I’ve received a lot of feedback over the years, and while most people mention their relating to the ‘coming of age’ situations, the individuals with the rural upbringing seemed to have the strongest reaction. Not to say that an urban adult wouldn’t be able to make connections with the book… you can’t get much more universal than childhood. But I think I feel a certain disconnect with stories that take place in urban settings… not as much now that I live in chicago, but definitely growing up and as a younger adult.

O’Shea: I was amused to read in this Chris Arrant interview with you that your affinity for robots started with Disney’s Black Hole. Have you watched the film again as an adult, or do you prefer to leave the film to your childhood perspective of it?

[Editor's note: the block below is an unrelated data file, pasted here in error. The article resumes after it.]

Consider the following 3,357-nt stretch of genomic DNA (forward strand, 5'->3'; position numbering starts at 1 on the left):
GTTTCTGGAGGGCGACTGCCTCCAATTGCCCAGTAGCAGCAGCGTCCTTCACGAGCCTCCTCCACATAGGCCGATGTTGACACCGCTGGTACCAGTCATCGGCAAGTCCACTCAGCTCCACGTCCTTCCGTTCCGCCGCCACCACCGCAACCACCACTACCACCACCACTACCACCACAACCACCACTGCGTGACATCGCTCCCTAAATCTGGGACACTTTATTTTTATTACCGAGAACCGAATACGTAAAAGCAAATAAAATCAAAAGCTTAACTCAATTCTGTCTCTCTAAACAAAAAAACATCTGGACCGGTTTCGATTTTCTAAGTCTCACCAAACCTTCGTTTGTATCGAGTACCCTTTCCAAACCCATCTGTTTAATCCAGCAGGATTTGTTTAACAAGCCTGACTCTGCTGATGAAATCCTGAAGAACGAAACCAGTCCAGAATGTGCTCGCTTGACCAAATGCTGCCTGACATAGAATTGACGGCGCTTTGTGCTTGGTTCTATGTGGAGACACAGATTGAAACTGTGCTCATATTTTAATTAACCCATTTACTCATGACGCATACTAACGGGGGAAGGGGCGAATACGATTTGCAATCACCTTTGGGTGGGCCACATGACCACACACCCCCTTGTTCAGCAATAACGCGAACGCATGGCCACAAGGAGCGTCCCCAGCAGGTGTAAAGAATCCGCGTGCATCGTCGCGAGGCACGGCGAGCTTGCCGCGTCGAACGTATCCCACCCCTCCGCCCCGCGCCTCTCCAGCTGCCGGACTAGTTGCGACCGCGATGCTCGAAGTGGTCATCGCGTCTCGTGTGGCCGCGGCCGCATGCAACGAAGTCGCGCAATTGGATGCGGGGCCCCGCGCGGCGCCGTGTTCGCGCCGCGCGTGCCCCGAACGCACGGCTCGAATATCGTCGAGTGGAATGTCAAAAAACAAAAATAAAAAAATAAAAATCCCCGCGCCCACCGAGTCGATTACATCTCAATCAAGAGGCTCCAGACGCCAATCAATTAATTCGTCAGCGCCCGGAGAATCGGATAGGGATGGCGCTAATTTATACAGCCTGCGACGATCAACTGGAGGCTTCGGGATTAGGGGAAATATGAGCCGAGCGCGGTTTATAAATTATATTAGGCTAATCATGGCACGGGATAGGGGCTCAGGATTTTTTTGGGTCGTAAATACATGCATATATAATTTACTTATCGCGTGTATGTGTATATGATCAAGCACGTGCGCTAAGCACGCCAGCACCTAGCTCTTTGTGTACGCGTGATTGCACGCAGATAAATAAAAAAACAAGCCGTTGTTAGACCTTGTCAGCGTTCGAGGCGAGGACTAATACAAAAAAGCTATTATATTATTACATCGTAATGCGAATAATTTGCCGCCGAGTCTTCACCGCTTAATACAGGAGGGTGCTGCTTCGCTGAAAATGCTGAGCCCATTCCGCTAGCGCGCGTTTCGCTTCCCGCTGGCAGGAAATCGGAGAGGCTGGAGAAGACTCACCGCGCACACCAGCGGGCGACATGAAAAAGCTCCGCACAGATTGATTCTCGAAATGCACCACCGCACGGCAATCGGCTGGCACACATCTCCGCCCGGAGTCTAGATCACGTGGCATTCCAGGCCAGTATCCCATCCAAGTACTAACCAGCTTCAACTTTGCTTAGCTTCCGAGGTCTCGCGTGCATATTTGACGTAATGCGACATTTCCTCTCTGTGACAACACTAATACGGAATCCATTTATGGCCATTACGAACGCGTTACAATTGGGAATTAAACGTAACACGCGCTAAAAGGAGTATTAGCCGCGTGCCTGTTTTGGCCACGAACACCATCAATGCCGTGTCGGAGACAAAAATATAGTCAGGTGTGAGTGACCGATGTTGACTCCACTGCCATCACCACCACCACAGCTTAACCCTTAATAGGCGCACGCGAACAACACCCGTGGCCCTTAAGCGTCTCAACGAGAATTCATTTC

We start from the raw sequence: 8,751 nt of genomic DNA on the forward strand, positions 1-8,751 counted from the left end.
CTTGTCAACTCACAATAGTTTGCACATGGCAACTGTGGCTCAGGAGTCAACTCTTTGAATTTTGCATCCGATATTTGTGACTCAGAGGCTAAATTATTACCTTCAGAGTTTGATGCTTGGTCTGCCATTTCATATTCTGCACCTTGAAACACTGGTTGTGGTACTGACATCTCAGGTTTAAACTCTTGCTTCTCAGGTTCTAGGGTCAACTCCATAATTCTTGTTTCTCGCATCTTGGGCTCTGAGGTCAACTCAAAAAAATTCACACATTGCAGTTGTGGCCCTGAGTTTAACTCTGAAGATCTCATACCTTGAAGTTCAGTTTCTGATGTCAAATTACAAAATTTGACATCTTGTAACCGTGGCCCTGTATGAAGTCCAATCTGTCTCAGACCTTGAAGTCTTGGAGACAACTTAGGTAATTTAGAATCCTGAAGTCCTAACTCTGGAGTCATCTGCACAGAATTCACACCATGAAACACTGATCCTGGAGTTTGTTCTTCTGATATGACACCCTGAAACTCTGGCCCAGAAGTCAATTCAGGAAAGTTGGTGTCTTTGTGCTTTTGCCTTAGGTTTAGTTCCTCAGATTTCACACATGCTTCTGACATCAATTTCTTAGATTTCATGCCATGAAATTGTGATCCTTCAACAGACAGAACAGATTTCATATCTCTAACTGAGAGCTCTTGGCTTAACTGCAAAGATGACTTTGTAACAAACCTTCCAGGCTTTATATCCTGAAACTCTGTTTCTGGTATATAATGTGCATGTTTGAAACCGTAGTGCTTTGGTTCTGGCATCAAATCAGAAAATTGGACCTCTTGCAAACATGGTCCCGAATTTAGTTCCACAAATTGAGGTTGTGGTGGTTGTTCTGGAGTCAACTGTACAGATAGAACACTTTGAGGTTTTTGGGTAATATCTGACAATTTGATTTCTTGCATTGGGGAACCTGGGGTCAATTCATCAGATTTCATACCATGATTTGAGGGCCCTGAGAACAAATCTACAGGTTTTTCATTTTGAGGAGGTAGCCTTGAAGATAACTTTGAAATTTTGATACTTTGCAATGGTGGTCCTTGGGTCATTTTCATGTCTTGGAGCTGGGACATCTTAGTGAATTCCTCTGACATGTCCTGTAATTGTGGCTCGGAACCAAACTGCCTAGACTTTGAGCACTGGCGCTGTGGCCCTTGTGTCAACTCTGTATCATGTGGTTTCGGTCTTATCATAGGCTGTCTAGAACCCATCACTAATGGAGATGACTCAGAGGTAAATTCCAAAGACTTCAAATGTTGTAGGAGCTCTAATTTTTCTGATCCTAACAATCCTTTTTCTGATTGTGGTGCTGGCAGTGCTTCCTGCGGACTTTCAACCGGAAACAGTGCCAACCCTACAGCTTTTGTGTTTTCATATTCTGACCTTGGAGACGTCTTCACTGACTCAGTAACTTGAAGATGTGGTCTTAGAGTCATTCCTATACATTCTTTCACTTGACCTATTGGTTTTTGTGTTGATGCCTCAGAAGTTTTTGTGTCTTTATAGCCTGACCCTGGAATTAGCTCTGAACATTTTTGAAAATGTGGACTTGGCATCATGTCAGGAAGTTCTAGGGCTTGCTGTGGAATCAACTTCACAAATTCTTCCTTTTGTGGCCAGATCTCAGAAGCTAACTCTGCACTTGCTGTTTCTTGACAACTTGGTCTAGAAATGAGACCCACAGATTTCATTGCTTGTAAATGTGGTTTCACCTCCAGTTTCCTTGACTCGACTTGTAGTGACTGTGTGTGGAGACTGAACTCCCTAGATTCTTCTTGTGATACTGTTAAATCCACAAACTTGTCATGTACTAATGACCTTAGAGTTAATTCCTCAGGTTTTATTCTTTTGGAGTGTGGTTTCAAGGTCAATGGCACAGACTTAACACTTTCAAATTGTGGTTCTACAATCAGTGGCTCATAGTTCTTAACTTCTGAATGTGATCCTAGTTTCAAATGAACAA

Cotter: I’ve considered renting it, watching it again, but I have a feeling it would be a disappointment. The memories I have of watching it as a child are too important to me. I can look at pictures of Maximilian online and get that same childhood excitement… some kind of weird rush. I can remember the temperature of my parents’ living room while watching it, how the carpet felt beneath me, the level of the lighting, my brother and I and our reactions to the imagery. If I were to watch it again i might lose all of that… I’m sure how the movie plays in my head is nothing like the real thing. But I prefer the version in my head.

O’Shea: In your interview with Tom Spurgeon in 2007 you admitted working on Skyscrapers was partially therapeutic. Do you hope most of your work starts out that way (beneficial to you as a person, entertaining to your reading public) –or do you expect to want to try some projects that are less personal in nature, less therapeutic?